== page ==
Gripping Tale of a False Nuclear Radiation Scare

Published February 1, 2010

Review of The Phantom Fallout-Induced Cancer Epidemic in Southwestern Utah, by Daniel Miles (BookSurge Publishing, 2009), 142 pages, ISBN-13: 978-1439206478

If you like nonfiction thrillers and believe the conventional media may be inclined to stir up a tempest in a teapot, you will enjoy Daniel Miles’ meticulously researched, easy-to-read, 130-page paperback exposé of a nuclear fear travesty that began unnoticed in 1951 and accelerated into a national scandal in 1978.

Lawyer-Induced Hysteria
On January 17, 1951, the first atomic bomb ever detonated at the Nevada Test Site took place some 130 miles southwest of St. George, Utah. Almost three decades later, news articles about excess cancer rates among atomic veterans triggered the arrival of a team of lawyers at St. George. In the words of author Daniel Miles, “The lawyers with the aid of activists, politicians, and the media succeeded in creating an atmosphere of fear, panic, and emotional hysteria over the dimly understood dangers of radioactive fallout.”

Beginning in the fall of 1978, trial lawyers encouraged down-winders—as the people in the nearby areas of Utah were called—to tell heart-wrenching stories about schoolmates, neighbors, and family members afflicted with cancer and other maladies. Miles traces the history of the fallout-cancer story, having studied decades of newspaper articles, read the relevant books, and interviewed everyone he could.

Fast forward to 2005. The National Research Council (NRC) published a 2005 report analyzing 1400 studies on the health effects of radiation, in which did not find the alleged Utah fallout calamity worthy of consideration. Only a single study of thyroid disease in Utah school children exposed to fallout was cited—and found not to be statistically significant.

Miles observes the scandalous promotion of the false scare by lawyers, irresponsible doctors, and the media led to real stress-related health harms. Emotionally traumatized citizens are experiencing physical manifestations of the unnecessary emotional stress the trumped-up scare has caused. Miles hopes his book will help reduce emotional stress among residents of the area.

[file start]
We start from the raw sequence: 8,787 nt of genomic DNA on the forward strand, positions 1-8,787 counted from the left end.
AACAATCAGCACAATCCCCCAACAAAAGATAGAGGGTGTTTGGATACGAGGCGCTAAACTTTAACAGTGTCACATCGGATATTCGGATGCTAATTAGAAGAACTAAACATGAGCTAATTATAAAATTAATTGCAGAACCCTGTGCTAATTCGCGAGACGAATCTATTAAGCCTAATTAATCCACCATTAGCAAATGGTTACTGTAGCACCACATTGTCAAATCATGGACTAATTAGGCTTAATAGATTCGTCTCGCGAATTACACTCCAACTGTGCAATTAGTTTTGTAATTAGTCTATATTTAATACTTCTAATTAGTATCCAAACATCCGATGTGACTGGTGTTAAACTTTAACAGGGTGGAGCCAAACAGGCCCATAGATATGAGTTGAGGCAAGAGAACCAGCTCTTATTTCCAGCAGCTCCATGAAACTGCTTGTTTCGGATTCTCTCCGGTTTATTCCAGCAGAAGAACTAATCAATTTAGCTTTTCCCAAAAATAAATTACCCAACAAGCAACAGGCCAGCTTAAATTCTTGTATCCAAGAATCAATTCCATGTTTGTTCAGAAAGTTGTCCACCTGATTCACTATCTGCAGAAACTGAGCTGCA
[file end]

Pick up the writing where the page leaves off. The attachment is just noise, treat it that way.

Excellent Nuclear Tutorial
Before telling the story of the Utah fallout scare, Miles offers an excellent tutorial on nuclear radiation, aimed at allowing the reader to better understand why the people in Utah were not fallout victims all. Unfortunately, he notes, scientific facts describing the realities of nuclear fallout were largely ignored when on October 9, 1979, Sen. Hatch (R-UT) and the late Sen. Ted Kennedy (D-MA) introduced legislation to compensate victims of fallout.

Millions of dollars have been spent on studies looking for adverse health outcomes in various populations exposed to nuclear radiation. These studies have failed to find an increase in the overall cancer rates attributable to radiation exposure near Three Mile Island; Hanford, Washington; the uranium processing plant at Fernald, Ohio; the uranium mine in Montrose County, Colorado; and on those downwind of the Nevada test site.

Fact vs. Fear
It was unfortunate that the Utah newspapers adopted the bad habit of the national media, routinely reporting the press releases of activist scientists who dodge the scrutiny of the peer-reviewed scientific literature. Their use of unrestrained language, exaggerated estimates, and wild predictions on anything nuclear helped fuel public concern and hike television ratings.

The Utah story is another example of how trial lawyers and activists can successfully create an atmosphere of fear, with the active help of the media, by misusing science and hyping anecdotal evidence. Sadly, we will always be subject to such unwarranted fears. Even in the age of modern science, our interest in anecdotal stories can make us easy to exploit. 

This book tells one such story, and it is both fascinating and instructive.

Jay Lehr, PhD. ([email protected]) is science director of The Heartland Institute.